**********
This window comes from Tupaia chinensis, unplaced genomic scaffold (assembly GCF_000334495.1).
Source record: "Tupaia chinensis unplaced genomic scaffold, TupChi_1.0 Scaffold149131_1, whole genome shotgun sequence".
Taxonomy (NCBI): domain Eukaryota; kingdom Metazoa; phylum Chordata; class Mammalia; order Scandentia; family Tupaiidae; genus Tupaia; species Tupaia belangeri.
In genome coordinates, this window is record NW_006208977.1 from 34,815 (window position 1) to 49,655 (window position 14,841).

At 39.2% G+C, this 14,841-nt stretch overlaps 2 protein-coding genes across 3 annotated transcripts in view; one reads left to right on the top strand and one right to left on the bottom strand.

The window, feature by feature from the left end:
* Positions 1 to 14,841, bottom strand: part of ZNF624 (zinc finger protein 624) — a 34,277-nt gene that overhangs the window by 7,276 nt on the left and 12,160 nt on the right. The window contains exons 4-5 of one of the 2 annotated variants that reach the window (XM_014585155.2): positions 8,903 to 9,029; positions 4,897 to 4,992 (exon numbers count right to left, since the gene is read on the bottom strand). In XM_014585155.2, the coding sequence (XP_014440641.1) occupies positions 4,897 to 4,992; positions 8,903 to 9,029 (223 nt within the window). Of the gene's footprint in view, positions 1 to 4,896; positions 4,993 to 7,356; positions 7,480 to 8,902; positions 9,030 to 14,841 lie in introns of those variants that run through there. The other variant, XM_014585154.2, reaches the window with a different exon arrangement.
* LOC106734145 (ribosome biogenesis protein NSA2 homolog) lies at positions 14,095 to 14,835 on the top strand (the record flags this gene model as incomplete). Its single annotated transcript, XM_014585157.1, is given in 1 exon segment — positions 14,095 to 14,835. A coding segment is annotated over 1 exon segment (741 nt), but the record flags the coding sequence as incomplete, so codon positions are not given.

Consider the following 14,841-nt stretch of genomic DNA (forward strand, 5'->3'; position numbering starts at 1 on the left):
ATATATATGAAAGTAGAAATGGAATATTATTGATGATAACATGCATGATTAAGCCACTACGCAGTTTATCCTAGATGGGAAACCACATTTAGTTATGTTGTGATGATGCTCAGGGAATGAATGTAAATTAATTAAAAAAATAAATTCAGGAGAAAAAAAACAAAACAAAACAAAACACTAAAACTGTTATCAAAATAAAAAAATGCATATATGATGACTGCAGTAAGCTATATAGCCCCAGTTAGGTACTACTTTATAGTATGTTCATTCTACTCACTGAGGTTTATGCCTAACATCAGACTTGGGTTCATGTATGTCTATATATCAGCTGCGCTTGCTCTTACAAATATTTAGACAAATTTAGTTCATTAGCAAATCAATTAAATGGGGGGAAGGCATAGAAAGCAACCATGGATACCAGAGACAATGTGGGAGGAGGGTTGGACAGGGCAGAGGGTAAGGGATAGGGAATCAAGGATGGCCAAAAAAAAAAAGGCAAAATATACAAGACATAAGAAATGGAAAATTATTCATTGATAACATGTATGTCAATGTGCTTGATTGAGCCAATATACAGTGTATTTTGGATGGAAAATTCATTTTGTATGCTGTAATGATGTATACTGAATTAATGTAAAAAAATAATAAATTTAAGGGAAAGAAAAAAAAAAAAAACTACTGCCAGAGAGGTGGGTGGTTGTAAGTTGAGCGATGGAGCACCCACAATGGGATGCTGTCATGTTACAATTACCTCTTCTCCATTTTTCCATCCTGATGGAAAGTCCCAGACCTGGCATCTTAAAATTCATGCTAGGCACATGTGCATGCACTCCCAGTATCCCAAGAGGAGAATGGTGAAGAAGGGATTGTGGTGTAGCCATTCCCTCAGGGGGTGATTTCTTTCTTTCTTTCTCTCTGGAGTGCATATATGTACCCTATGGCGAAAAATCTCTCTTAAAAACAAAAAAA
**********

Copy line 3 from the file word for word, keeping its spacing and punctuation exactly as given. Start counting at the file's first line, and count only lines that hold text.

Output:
Taxonomy (NCBI): domain Eukaryota; kingdom Metazoa; phylum Chordata; class Mammalia; order Scandentia; family Tupaiidae; genus Tupaia; species Tupaia belangeri.